We all agree that both the State and the Feds may have laws making pot illegal. Neither must have such a law. Simply because the Feds chose to have a pot law does not mean that the state must also have one. The state could chose to have a more or less stringent pot law or no law at all.
If a state chose to have no law on the subject that would not impinge upon the right and power of the Feds to have a such a law. It would in no way be a nullification of the Federal law. The Feds could enforce their own law without any help from the state. The state could chose to use its resources on other things.
What the State cannot do is interfere with Federal officers enforcing Federal law. The state is not required to help the Feds enforce Federal law but it cannot interfere.
There is no nullification of any federal law in my example. The state is simply choosing to not have a law on the subject.

Now guns (HB 436)
Here the State attempted to actually render the Federal law unenforceable and to prevent its enforcement in Missouri by Federal officers; clearly an attempt to nullify the Federal law and very different from the pot example where the State just choses to not have a law on the subject. There is no attempt to nullify the Federal law in that instance.

Your "this is just an attempt to test the Federal law" ploy fails because the issue has been so thoroughly litigated from the beginning of the Republic until very recently. It is settled law. That approach has appeared in the proponents arguments recently since every other rational line of
reasoning has been attempted. That dog won't hunt.

Come to the library this evening if you chose. You can bring more
of these lazy, non hunting rhetorical pooches.

(Report Comment)
Ellis Smith September 19, 2013 | 3:47 p.m.

Our federal Constitution is obviously a very strange document. Why? Because quite a few of our citizens, some having much formal learning, selectively champion some of its provisions (both in the original body and amendments) while at the same time acting as if other provisions do not exist or have previously been nullified*.

No - wait a minute! It's not the Constitution that's so strange, it's those very same citizens. :)

*- I believe the only portion of the Constitution officially nullified is the Eighteenth Amendment. I'LL DRINK TO THAT!

(Report Comment)
Michael Williams September 19, 2013 | 6:26 p.m.

"You say that because the Feds have a law making pot illegal the state cannot repeal its law also making pot illegal."

If I said that, my typing fingers went awry.

I'm saying because the feds have a law making pot illegal, a state cannot make a law making it legal.

How else can one interpret "This Constitution, and the Laws of the United States which shall be made in pursuance thereof...shall be the supreme law of the land; and the judges in every state shall be bound thereby...?"

This seems pretty darned plain language to me!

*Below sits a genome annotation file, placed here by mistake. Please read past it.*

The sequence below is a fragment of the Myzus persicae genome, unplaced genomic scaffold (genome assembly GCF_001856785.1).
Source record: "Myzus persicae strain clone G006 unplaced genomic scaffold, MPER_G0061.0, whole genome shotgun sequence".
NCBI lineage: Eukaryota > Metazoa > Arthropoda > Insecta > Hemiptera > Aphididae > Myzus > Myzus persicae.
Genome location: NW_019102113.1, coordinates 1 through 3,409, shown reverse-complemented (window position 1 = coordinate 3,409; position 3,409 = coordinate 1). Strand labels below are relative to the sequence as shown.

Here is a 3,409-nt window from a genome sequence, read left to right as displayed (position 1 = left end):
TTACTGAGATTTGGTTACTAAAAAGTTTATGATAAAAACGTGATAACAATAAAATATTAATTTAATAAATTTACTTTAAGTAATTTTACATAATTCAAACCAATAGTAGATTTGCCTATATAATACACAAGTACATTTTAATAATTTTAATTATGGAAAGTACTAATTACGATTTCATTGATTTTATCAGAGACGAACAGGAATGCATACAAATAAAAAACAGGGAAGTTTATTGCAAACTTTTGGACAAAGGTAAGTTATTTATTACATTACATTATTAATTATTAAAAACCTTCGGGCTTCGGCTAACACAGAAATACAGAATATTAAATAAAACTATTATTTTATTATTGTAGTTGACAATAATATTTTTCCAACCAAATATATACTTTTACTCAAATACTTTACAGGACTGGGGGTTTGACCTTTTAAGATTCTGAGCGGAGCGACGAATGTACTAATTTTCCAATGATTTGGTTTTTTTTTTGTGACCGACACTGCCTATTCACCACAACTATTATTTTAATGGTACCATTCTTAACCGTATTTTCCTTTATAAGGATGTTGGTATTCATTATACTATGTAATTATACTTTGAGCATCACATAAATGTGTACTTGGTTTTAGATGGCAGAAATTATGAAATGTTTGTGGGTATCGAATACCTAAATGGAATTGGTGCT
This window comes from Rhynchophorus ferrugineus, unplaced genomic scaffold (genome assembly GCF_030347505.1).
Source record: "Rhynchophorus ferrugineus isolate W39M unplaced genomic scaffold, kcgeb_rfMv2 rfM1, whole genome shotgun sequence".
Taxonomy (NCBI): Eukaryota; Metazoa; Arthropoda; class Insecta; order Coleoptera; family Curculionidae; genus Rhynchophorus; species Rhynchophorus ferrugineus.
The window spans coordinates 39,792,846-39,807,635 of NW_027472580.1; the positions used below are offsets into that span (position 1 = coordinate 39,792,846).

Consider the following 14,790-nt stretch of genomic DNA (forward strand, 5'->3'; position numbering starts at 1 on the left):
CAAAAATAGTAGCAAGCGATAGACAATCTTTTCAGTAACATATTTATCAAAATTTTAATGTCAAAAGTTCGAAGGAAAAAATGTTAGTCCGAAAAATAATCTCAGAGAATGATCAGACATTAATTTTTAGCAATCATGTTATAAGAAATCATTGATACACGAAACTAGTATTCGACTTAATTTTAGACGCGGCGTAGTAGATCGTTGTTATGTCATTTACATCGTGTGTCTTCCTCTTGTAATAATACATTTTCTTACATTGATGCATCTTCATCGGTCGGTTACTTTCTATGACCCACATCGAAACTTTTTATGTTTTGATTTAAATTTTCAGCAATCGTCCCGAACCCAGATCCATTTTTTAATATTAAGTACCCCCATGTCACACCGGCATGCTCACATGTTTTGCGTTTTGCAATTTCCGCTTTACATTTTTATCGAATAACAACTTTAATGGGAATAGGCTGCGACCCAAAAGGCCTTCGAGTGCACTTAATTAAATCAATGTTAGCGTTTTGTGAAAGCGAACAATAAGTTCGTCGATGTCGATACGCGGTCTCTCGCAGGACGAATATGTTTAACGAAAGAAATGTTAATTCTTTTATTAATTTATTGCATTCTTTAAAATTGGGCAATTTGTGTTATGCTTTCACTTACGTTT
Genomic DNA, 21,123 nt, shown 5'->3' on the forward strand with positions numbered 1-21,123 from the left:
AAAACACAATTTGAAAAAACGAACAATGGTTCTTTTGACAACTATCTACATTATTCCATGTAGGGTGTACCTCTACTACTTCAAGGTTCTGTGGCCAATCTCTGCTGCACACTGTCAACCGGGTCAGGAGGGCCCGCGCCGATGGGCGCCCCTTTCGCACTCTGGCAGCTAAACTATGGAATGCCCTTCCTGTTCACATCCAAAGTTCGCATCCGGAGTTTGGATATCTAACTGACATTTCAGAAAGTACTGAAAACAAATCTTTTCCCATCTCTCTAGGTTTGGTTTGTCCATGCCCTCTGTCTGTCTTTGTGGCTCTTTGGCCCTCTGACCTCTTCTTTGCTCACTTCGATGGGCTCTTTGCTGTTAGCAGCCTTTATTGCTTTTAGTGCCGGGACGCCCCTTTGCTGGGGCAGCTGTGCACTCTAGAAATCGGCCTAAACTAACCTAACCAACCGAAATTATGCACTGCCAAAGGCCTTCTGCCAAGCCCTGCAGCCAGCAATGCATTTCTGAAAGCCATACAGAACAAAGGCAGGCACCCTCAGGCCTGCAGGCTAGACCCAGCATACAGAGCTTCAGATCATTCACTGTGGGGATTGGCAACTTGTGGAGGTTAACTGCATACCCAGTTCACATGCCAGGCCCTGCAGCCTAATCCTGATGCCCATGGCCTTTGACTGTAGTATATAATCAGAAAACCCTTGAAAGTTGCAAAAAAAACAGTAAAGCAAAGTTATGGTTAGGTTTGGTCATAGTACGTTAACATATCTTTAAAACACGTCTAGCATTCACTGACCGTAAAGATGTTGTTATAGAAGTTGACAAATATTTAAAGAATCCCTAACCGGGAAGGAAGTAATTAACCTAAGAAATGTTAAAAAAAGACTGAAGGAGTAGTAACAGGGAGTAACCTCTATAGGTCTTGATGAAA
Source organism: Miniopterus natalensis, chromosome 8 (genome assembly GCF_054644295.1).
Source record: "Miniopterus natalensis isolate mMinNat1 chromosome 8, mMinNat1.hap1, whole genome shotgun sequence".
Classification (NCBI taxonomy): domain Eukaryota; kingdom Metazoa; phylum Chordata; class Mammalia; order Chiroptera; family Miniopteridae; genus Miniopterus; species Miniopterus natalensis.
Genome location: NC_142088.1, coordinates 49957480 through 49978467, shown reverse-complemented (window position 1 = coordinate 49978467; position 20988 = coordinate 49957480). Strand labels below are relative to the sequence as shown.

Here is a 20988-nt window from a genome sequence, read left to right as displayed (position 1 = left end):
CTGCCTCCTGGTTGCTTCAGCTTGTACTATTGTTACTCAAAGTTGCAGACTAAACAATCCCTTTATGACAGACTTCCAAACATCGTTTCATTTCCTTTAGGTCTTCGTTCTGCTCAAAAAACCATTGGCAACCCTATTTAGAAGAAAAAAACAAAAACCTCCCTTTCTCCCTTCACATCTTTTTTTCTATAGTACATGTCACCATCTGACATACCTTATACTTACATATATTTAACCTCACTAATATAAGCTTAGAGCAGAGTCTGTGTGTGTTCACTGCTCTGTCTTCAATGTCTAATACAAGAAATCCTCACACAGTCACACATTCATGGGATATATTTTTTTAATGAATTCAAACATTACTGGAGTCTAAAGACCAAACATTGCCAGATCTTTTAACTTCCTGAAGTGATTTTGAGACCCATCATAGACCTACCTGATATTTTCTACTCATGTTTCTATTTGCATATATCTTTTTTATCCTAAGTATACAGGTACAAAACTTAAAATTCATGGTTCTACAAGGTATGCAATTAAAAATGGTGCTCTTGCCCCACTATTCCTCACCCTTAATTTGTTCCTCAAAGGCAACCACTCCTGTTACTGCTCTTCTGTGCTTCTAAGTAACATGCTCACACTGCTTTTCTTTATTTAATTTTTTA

Of course, I don't think the feds should be in the drug war business anyway....quite frankly, I no longer care what folks put into their bodies so long as I don't have to pay for the ramifications. But, the fact is that we have a federal anti-weed law, and so long as that law is considered constitutional, the states should follow and enforce it. So should the feds. In my opinion, your support for a weed legalization law in Missouri is an in-your-face nullification of a federal law.

As for your "Here the State attempted to actually render the Federal law unenforceable and to prevent its enforcement in Missouri by Federal officers", that's true. I still think it's a test of whether the original federal laws in question are constitutional given the wording of the 2nd amendment (remember "shall not"!). States test such federal laws all the time as we have so recently seen. My dog does indeed hunt...unless the wording of the Supremacy Clause is perverted beyond all understanding by subsequent court decisions. It affects me not-at-all that prior court cases say posture is that those prior decisions were a perversion of the Constitution in the first place. For example, I think DC vs Heller partly corrected a few such past perversions in what also proves to be an extraordinary national history of gun-thought available in the US today.

As for bringing "lazy, non hunting rhetorical pooches".....I submit to you that interpretation of the Constitution is NOTHING but rhetoric. I, as a citizen, have the right and responsibility to read the Constitution and, using the English skills learned during high school and college (yes, I paid attention), I can read sentences and interpret what they say in plain language. I'm not lazy in mind or body and my life demonstrates that fact. Nonetheless, I won't be attending your soiree; after all, the discussion is about a state weed law you might support plus probable preaching to an enthusiastic choir, not my disagreement with your selective enforcement of the Supremacy Clause as it is is so plainly written. I'd just take up time with off-topic stuff.

PS: If you wish to enhance the continuing ire of rural voters against Columbia in this state, go for it.

(Report Comment)